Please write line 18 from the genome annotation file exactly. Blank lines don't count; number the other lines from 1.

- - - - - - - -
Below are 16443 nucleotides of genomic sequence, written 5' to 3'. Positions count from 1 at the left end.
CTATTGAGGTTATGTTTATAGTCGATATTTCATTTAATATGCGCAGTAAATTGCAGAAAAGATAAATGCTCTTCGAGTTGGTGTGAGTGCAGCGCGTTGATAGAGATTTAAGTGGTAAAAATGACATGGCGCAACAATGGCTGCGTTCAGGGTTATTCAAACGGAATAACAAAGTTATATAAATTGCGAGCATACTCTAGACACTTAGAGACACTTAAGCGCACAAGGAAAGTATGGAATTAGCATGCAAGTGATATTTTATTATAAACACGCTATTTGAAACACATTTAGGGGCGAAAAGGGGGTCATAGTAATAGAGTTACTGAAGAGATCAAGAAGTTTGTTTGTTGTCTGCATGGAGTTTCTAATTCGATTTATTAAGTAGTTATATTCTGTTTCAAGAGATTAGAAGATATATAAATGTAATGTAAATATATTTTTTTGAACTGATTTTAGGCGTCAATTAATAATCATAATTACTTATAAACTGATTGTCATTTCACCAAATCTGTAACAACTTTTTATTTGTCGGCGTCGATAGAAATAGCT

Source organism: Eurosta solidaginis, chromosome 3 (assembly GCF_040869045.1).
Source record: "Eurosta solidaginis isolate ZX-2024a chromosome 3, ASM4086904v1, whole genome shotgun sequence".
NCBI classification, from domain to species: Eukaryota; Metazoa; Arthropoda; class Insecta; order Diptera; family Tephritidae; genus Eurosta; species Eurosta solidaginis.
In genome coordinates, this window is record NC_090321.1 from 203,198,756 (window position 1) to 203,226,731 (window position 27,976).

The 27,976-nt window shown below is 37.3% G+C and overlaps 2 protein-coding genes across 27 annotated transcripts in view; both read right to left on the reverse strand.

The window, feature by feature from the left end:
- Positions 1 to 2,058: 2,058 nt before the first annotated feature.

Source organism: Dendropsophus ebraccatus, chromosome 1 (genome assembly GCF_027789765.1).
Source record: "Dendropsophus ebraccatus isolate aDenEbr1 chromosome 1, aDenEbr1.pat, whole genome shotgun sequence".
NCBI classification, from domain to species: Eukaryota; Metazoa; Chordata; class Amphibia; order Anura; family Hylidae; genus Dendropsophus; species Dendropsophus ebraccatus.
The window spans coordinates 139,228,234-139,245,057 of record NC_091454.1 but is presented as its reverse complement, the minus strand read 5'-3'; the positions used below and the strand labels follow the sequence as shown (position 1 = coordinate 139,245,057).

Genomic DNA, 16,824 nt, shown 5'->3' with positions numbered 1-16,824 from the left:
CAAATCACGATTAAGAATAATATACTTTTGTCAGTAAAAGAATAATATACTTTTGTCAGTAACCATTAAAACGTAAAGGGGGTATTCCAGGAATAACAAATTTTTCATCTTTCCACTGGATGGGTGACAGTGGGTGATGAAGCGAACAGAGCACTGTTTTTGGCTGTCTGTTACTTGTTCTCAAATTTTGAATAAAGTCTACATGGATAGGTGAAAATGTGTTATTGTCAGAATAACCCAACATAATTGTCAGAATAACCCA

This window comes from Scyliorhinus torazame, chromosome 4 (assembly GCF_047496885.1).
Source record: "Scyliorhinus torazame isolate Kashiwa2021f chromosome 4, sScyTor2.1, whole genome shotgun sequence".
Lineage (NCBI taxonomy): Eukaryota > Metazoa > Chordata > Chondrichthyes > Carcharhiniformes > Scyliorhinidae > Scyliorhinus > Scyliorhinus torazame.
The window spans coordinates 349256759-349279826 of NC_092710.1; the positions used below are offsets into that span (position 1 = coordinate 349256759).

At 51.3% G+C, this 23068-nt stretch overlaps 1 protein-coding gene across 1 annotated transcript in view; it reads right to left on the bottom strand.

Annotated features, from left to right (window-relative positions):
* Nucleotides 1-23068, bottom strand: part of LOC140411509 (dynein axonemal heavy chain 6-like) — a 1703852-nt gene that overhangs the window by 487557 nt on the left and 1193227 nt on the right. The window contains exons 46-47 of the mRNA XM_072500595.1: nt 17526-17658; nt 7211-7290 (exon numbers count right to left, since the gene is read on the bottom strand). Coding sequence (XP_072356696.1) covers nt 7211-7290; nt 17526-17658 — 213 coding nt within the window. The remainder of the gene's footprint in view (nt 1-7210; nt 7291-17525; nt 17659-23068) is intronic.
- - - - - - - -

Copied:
Lineage (NCBI taxonomy): Eukaryota > Metazoa > Chordata > Chondrichthyes > Carcharhiniformes > Scyliorhinidae > Scyliorhinus > Scyliorhinus torazame.